Archive for beatific vision

A little lectio

Deliver me, O Lord, by your hand 
from those whose portion in life is this world;

Whose bellies you fill with your treasure, 
who are well supplied with children
and leave their wealth to their little ones.

But at my vindication I shall see your face; 
when I awake, I shall be satisfied, beholding
your likeness.

Psalm 17: 14-16


These three verses spoke to me today. “Deliver me…from those whose portion in life is this world.”  It’s a striking description of the dynasties of wealth and power that control the earth and fill the news. It sums up their reach through time and the limits of that reach. And I love the way that vindication–satisfaction–comes on the other side of death. Are the wicked destroyed? Did they ever suffer? It doesn’t matter. The powerful have had their time, and we wake to behold the face of God.


A New Testament verse also struck me, and it felt like a sort of defiant acceptance of self–a sentiment with which I am familiar.  Perhaps, if you’ve ever felt out of step with the rest of humanity, you’ll know what I mean.


…by the grace of God I am what I am, and his grace toward me was not in vain.

I Corinthians 15: 10a

Soar away

Cades Cove Primitive Baptist Church
Photo credit: J.Stephen Conn


I want a sober mind,
An all sustaining eye,
To see my God above,
And to the heavens fly.

I’d soar away above the sky,
I’d fly to see my God above.

I want a Godly fear,
A quick discerning eye,
That looks to Thee my God,
And see the tempter fly.

Tune: A. Marcus Cagle, 1935
Words: Collection of Hymns and Spiritual Songs, 1814


A perfect marriage of text and tune: the stern austerity of the lines about sobriety and Godly fear breaks into an ecstatic fugue as the singer soars upward to see God.  A hymn about vision and transport.


A heart bright as a mirror


Thought for a beautiful spring morning…


A heart that would contemplate must be bright as a mirror, shimmer like some still stretch of water crystal clear, so that in it and through it the mind may see itself, as in and through a mirror, an image in the image of God.  The heart that covets the sight of God as in a mirror must keep itself free from cares, from harmful, unnecessary and even necessary ones.  It must keep itself ever alert through reading, meditation and prayer.  Blessed are the pure of heart; they shall see God.  May he grant that we do so. Amen.


Isaac of Stella (d. 1169)
English Cistercian
translated by Hugh McCaffery

From In the School of Love: An Anthology of Early Cistercian Texts, selected and annotated by Edith Scholl, Cistercian Publications, 2000.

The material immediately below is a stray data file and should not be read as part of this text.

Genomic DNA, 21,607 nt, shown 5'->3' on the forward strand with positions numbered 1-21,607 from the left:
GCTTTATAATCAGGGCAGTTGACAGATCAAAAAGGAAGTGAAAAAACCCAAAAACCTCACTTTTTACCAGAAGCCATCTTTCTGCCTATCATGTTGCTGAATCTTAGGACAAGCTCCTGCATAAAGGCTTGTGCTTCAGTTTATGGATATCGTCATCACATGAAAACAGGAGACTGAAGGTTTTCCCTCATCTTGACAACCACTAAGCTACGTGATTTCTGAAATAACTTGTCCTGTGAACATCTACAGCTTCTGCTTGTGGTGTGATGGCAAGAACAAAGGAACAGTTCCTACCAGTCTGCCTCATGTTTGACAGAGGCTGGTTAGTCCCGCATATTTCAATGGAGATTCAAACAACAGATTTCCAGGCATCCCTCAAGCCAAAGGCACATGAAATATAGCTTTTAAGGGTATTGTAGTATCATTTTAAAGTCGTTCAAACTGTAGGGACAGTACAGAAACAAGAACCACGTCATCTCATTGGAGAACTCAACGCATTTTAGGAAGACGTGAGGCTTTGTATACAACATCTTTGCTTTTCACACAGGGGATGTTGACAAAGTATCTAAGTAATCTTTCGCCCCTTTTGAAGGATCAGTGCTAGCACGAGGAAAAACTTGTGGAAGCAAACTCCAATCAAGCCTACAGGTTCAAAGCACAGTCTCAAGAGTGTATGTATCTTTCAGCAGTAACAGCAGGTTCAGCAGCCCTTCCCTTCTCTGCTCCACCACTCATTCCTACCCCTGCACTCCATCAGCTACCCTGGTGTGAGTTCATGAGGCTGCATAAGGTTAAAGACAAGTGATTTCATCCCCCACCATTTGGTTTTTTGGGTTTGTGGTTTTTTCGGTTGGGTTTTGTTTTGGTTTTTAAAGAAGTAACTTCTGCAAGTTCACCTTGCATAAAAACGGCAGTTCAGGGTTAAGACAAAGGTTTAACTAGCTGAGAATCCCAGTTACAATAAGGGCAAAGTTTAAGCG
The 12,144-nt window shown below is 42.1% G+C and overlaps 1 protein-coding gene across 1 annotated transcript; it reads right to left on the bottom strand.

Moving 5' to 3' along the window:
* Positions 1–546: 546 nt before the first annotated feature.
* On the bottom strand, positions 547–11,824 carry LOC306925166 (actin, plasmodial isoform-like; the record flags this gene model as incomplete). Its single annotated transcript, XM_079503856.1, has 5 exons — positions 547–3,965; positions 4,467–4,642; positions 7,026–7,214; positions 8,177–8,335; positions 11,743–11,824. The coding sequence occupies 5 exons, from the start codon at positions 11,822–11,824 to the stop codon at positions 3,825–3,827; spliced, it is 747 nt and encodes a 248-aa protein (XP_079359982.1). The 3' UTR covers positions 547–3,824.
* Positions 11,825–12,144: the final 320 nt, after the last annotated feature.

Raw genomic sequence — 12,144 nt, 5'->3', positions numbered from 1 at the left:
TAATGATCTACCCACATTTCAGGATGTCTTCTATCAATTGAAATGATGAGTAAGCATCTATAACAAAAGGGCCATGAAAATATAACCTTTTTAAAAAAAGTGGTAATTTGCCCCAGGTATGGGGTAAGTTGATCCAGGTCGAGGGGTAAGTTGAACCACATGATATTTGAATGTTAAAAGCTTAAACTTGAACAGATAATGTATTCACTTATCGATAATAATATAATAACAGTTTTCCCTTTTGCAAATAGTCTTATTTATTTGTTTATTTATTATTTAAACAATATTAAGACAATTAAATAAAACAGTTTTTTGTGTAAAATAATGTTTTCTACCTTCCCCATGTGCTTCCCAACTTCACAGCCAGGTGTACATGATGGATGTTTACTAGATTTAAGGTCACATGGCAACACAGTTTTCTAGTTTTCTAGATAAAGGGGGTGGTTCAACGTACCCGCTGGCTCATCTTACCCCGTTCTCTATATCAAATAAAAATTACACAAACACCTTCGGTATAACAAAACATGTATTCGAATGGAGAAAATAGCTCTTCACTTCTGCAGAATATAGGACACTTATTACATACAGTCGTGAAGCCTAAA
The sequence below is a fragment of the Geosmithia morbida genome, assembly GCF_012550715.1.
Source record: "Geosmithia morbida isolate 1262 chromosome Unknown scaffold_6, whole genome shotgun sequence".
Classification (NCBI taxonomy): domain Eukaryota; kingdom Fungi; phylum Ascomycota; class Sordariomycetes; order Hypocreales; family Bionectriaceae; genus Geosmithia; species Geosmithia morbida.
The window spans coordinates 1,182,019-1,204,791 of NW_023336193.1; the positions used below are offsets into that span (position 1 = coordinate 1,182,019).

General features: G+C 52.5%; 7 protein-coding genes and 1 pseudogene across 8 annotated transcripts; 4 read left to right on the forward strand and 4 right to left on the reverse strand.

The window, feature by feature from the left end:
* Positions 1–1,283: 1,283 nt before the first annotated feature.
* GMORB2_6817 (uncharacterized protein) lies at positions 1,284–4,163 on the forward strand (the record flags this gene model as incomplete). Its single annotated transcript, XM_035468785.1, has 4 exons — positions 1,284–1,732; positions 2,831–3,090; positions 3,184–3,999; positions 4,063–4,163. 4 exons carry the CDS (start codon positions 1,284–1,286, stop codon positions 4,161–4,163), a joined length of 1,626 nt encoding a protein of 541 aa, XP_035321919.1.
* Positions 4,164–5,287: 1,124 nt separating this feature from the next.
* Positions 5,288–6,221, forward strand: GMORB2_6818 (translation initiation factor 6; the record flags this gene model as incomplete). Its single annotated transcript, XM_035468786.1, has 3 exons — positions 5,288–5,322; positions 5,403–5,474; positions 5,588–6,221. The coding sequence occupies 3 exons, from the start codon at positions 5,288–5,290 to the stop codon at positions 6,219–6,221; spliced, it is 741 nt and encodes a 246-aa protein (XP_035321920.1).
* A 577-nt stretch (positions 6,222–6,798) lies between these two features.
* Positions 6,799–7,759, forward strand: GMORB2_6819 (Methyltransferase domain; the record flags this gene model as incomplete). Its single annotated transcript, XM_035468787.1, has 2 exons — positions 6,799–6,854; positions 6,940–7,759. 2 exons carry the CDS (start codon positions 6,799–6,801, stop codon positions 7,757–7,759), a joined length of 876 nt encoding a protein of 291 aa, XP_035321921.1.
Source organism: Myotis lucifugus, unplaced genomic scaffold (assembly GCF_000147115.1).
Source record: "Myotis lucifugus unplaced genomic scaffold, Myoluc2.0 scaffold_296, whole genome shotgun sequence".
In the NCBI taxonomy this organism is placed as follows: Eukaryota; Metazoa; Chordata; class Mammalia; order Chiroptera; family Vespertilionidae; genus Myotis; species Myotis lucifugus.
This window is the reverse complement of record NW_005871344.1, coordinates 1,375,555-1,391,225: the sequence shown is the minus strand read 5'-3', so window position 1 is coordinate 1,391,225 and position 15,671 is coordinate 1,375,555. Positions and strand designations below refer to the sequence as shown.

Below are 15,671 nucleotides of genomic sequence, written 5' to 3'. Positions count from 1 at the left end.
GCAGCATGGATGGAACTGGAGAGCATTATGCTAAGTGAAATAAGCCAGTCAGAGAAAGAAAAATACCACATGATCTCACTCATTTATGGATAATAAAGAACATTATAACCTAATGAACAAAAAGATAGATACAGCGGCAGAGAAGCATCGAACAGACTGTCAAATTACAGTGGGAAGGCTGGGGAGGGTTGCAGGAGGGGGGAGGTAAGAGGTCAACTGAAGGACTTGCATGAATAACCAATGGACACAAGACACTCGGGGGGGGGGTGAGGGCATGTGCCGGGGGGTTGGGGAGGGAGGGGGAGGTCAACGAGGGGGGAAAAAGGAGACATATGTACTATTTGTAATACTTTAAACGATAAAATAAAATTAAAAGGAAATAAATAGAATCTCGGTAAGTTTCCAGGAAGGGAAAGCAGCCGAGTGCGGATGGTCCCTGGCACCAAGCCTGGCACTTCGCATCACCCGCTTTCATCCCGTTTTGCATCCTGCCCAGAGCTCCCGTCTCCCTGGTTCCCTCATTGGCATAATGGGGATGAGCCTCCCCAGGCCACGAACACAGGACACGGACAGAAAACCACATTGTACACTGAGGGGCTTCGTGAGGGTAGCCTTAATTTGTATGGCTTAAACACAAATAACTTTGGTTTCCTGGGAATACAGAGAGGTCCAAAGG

Behold the star


For years my parents have hung a Moravian Star throughout Advent and Christmas and on up to Epiphany, and when I think of Epiphany, this is the star that appears in my imagination.  It’s the star I think of, more than the Wise Men, probably because the star gives me hope.  Hope that God will give me a sign, a light in the darkness, that he won’t leave me wandering and stumbling, trying to get to Him without any help.  It’s why I love the hymn, “I Want to Walk as a Child of the Light” –which to my mind is not really a child’s hymn, though I’ve taught it to children and been warmed by their singing.

In him there is no darkness at all;
the night and the day are both alike.
The Lamb is the light of the city of God:
Shine in my heart, Lord Jesus.

 A blessed Epiphany to us all.

Faith is your steering wheel

You’re probably familiar with images of the Old Ship of Zion and the Gospel Train, but in 1957 the Dixie Hummingbirds updated the mode of transportation for the journey to heaven.  “Christian’s Automobile” features the incomparable Ira Tucker, who sang with the group for an astonishing 70 years.  Like many of the gospel train songs, this one is both serious and playful as the metaphor gets stretched further and further.  Tucker tells us

You gotta check on your tires
You got a rough road ahead
And when you are weary from your journey
God will put you to bed….

You’ve gotta check on your lights
And see your own faults
Stop while you can see them, children
Or your soul will be lost….

But my favorite image comes at the end, when Tucker sings:

And I’m not worried
About my parking space
I just want to see,
See my Savior face to face

What better way to express “I go to prepare a place for you” and the hope of the beatific vision at the time when Americans dreamed of seeing the U.S.A. in a Chevrolet.

Prayer is your driver’s license.